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  1. Profile Photo Member

    Why wouldn’t it succeed? The CEOs of today’s corporations aren’t the rough-and-tumble entrepreneurs of yesteryear who waged holy war with FDR and the New Dealers and stood fast with the Republicans. They likely are careful bureaucrats and politically neutral technocrats sensitized by the PC indoctrination that has shaped the culture since the 1970s and the rise of grievance groups and human resources departments. They would prefer to partner with government than clash with it. GE is a good example of how profitable that can be, not to mention Government Motors and Chrysler and the big Wall Street banks. As for the independent or low-information voter, they are as easily moved as pawns on the chessboard. Show them a little leg, start up the blue smoke and mirrors show and they’re yours.

    • #1
    • January 27, 2011, at 7:15 AM PST
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  2. Fred. C. Dobbs Reagan
    Fred. C. Dobbs Joined in the first year of Ricochet Ricochet Charter Member

    Using appointments to cover policy was SOP for Obama in 2008. When his anti-business voting record was pointed out, he wouldn’t respond by defending or arguing the correctness of that record. Instead he would point to his advisers Volker and Buffet as a response. How could these two capitalist giants, we were then asked, back an anti business candidate? Post election, Volker was shocked when he was denied a cabinet-level position, and Buffet has been openly critical of the actions of Obama and the 111th Congress.

    Steve Manacek: Obama isn’t caving to business. He’s shrewdly co-opting it.”

    Wouldn’t this be a good description of how he treated Volker and Buffet, as well as how he got the Insurance industry to get on board for Health-care “reform?”

    • #2
    • January 27, 2011, at 7:22 AM PST
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  3. Paul A. Rahe Contributor

    Never underestimate the political stupidity of businessmen. As Lenin rightly put it, when the time comes for us to hang capitalism, the capitalist will sell us the rope.

    • #3
    • January 27, 2011, at 7:44 AM PST
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  4. Paul A. Rahe Contributor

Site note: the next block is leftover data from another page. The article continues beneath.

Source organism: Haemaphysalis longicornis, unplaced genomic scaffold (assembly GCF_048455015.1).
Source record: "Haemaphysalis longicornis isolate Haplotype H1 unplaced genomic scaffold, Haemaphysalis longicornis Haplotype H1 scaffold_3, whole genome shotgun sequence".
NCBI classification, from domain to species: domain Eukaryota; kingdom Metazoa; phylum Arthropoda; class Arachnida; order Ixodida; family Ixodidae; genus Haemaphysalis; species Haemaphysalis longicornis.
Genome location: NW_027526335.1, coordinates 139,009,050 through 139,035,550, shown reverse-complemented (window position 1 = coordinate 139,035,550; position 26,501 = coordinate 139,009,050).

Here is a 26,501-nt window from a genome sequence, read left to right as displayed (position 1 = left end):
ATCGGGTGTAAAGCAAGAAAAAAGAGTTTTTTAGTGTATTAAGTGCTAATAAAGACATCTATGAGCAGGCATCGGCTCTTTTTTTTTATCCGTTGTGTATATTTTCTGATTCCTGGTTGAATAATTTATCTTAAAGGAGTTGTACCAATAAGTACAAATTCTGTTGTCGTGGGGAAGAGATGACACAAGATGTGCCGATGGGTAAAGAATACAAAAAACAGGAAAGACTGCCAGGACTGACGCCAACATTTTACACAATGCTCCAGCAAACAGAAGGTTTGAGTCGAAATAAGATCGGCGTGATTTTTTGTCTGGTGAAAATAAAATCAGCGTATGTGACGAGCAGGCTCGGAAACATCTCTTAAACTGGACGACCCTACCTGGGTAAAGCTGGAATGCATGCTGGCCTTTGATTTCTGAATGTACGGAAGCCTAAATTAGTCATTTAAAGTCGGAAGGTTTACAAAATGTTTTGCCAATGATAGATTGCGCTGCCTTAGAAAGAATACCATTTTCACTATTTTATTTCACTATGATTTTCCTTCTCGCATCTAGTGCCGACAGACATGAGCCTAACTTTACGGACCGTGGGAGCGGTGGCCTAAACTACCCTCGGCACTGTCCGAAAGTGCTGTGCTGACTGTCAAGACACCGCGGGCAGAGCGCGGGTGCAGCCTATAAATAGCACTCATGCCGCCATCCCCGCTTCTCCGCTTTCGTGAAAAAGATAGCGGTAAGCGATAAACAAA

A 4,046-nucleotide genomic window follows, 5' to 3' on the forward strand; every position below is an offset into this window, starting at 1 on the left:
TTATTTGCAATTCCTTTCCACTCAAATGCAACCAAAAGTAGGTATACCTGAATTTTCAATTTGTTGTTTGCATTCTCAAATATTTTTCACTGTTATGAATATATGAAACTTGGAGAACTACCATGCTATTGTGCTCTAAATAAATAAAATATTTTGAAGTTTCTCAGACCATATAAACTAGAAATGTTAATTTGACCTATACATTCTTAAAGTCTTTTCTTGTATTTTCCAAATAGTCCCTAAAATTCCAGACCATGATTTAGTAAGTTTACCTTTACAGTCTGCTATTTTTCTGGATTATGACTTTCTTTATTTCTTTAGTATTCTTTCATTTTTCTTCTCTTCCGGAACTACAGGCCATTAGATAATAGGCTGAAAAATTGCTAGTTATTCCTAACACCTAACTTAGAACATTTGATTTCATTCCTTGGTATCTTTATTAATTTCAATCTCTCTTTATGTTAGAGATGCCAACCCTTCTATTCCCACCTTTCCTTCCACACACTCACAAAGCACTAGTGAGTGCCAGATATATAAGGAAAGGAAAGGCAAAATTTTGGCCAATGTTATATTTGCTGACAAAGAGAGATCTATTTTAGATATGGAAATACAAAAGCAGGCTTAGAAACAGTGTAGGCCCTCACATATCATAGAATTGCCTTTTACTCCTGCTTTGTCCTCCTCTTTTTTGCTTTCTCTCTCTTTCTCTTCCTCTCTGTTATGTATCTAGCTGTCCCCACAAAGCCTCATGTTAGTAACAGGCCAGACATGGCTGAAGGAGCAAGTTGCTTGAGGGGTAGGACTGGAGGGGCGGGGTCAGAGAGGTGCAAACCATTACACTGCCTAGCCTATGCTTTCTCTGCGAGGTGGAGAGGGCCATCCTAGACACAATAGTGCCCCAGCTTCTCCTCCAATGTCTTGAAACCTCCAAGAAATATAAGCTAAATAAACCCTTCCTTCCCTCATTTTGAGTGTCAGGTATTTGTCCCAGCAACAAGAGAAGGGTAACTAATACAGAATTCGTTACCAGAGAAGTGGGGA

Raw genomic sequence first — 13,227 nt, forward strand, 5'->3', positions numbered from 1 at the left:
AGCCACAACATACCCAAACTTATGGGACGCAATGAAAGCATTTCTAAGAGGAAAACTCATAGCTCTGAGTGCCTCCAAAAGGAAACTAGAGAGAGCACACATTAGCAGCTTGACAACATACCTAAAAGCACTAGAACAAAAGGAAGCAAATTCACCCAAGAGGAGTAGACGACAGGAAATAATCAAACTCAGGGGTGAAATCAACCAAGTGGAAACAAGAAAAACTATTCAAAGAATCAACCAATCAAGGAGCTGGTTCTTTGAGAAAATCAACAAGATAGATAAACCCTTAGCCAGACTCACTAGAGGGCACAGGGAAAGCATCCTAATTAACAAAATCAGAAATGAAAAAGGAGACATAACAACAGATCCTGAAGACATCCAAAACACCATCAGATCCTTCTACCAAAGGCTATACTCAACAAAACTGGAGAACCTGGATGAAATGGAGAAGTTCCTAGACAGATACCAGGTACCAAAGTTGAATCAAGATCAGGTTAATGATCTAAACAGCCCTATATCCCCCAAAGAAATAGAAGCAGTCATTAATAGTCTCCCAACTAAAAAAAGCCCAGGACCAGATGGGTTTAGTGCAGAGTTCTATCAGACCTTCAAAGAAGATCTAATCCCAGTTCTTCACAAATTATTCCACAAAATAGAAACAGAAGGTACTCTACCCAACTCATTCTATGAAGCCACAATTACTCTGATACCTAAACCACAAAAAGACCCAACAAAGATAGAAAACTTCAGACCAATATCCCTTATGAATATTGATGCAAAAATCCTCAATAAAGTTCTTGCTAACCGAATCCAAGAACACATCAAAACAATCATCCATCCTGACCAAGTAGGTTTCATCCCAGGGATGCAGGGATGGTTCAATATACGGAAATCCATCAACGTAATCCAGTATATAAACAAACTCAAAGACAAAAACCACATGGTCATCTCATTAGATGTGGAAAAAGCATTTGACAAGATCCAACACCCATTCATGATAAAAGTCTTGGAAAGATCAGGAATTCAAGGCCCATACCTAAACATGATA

Your Grace: Why wouldn’t it succeed? The CEOs of today’s corporations aren’t the rough-and-tumble entrepreneurs of yesteryear who waged holy war with FDR and the New Dealers and stood fast with the Republicans. They likely are careful bureaucrats and politically neutral technocrats sensitized by the PC indoctrination that has shaped the culture since the 1970s and the rise of grievance groups and human resources departments. They would prefer to partner with government than clash with it. GE is a good example of how profitable that can be, not to mention Government Motors and Chrysler and the big Wall Street banks. As for the independent or low-information voter, they are as easily moved as pawns on the chessboard. Show them a little leg, start up the blue smoke and mirrors show and they’re yours. · Jan 27 at 6:15am

    It is good to remember that it was the modern Progressives who invented the business school and the MBA. Mitt Romney is the supreme contemporary example of what I call the managerial progressive.

    • #4
    • January 27, 2011, at 7:47 AM PST
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  5. Lockdowns are Precious Inactive
    Lockdowns are Precious Joined in the first year of Ricochet Ricochet Charter Member

    It is good to remember that it was the modern Progressives who invented the business school and the MBA. Mitt Romney is the supreme contemporary example of what I call the managerial progressive.

    Yes, and also please remember that the MBA was supposed to be a business finishing school for those who didn’t have business undergrads (engineers being the ideal group). I’ve run into too many people in my career who have a business undergrad and masters degree and it narrows them excessively.

    And as to political stupidity of businessmen I agree completely.